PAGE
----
Speech-Language Pathology/Stuttering/Belief-Related Changes

Adaptation and Anticipation


In 1937, Wendell Johnson conducted a series of tests of adaptation and anticipation, in which stutterers repeatedly read a passage out loud:

  1. Johnson marked the stuttered words in the first reading. In the second reading, of an unmarked copy, the stutterer was asked to read only words on which he did not expect to stutter. This eliminated 98% of stuttering. The 2% of stuttering was on words which were stuttered in the first reading. In most cases, the stutterer afterwards said he knew he would stutter on the word, but failed to follow the instructions not to read it.
  2. The stutterer marked the words in the text on which he expected to stutter. He then read the passage out loud 15 minutes later, and a second time the next day. In both cases stuttering occurred on about 50% of the marked words, and on about 10% of the unmarked words. In 1975, Wingate repeated this experiment but altered the sequence of the words, and found little relationship between anticipated and stuttered words.
  3. Johnson noted the stuttered words as each stutterer read a passage ten times repeatedly. Most subjects stuttered on the same words in each reading. This showed that developmental stutterers stutter on certain words, and say other words fluently. In contrast, some forms of neurogenic stuttering may have random stuttering on any word. Later researchers tried to make the subjects forget which words they'd stuttered on, by reading other material, or by waiting several weeks between readings. Stutterers continued to stutter on the same words.
  4. Johnson increased stuttering by having the person read to an audience or by other means. Later, the person read out loud to one person. Stuttering increased on passages with cues associated with the audience reading, such a colored border on the page or a similar subject matter. Johnson theorized that the colored border reminded the person of previous stuttering.
  5. Johnson blacked out the stuttered words in heavy pencil, and the stutterer skipped those words. For some subjects, this eliminated stuttering, but most subjects then stuttered on new words. These new stuttered words were adjacent to the blacked-out words.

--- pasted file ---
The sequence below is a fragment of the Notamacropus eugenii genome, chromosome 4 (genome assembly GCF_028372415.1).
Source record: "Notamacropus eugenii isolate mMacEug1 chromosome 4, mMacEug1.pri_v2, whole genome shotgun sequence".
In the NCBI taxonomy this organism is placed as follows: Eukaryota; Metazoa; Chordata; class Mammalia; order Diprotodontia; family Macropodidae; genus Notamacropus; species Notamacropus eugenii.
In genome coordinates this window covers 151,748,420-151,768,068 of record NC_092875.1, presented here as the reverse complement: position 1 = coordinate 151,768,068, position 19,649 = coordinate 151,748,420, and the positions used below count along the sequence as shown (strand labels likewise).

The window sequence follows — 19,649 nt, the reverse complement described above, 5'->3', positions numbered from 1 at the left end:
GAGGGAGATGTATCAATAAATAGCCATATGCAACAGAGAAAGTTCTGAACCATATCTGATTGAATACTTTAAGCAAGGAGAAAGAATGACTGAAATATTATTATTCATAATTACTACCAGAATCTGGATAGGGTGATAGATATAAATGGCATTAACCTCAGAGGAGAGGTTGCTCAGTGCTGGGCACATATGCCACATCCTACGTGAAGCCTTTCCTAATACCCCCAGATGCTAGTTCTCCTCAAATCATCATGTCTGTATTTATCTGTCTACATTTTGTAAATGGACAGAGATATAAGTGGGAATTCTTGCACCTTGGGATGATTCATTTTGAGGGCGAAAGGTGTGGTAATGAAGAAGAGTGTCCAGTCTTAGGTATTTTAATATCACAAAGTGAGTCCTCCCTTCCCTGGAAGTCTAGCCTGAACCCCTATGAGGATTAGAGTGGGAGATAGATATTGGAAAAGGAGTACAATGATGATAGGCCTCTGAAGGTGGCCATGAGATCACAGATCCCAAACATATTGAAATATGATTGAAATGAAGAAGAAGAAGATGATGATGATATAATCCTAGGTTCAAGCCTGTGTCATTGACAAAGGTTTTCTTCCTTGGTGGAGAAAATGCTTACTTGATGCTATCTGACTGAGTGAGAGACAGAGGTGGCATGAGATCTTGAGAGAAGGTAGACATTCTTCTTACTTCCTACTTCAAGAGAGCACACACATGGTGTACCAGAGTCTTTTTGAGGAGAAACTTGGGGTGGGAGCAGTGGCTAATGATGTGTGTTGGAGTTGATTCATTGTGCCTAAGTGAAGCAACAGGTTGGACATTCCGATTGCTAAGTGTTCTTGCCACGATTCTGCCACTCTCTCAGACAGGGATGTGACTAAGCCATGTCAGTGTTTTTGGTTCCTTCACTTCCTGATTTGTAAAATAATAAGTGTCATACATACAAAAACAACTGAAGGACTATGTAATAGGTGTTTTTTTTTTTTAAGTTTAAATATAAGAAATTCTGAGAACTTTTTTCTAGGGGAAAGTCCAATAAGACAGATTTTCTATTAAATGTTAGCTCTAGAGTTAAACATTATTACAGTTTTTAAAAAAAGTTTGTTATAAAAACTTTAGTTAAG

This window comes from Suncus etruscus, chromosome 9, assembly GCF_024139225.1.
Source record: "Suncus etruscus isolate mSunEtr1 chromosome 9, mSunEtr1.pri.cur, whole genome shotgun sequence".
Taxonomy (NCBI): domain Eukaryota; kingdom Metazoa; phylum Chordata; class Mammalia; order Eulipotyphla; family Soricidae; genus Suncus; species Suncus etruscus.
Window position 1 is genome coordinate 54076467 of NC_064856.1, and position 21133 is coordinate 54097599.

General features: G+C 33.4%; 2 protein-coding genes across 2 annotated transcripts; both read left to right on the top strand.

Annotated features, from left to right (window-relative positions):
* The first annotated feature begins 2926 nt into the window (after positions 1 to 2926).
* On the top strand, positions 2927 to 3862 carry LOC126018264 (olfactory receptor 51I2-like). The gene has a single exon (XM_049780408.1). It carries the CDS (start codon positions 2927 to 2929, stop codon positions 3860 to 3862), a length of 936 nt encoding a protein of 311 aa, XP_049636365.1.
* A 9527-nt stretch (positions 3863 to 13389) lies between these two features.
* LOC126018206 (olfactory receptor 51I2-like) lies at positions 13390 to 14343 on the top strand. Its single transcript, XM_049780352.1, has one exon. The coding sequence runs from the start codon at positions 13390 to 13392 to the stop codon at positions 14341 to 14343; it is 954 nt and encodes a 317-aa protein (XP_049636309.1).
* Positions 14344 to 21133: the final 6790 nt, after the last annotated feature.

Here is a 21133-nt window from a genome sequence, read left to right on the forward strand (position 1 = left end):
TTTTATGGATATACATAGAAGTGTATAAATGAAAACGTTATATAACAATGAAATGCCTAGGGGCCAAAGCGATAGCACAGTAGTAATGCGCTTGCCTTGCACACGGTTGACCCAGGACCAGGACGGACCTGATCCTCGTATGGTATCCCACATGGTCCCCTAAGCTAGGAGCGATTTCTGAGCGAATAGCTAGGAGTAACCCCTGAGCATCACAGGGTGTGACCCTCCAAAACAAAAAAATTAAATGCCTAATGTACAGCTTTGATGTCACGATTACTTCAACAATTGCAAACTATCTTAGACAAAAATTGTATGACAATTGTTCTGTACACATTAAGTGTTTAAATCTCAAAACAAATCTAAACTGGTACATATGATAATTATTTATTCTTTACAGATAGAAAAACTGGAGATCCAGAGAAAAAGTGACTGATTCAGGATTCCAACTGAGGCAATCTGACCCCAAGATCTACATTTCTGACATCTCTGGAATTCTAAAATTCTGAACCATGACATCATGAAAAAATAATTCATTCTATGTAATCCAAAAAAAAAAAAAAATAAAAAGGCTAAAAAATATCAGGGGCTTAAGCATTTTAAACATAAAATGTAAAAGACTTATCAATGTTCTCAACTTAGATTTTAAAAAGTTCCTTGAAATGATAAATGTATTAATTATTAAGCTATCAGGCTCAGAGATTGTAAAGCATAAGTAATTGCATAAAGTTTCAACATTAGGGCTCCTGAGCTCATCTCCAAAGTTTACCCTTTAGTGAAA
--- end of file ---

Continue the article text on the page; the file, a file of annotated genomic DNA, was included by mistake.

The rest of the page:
6. Johnson had stutterers silently read a passage twice, several weeks apart, and mark words they expected to stutter on. Stutterers marked the same words each time.

Johnson theorized that stutterers associate a word with past stuttering or failure (a cue). These studies show that certain words are stuttering cues for individual stutterers, just as certain speaking situations can cue an individual to stutter.

In 1971, Rappaport and Bloodstein[1] repeated Johnson's fifth experiment, but divided subjects into two groups, and added a second test. In the second test, random words had been blacked out. The subjects who did Johnson's test first and then read the random test stuttered on the words adjacent to the blacked-out words. The subjects who read the random test first did not stutter on adjacent words. The stutterers were trained to stutter to a new cue—blacked-out words.

Does Distraction Reduce Stuttering?


According to some speech pathologists, "Distraction methods can be used to eliminate stuttering temporarily"[2]. But if distraction worked, stutterers would work a Rubik's cube or play a pocket video game whenever they wanted to talk fluently. Distraction does not reduce stuttering: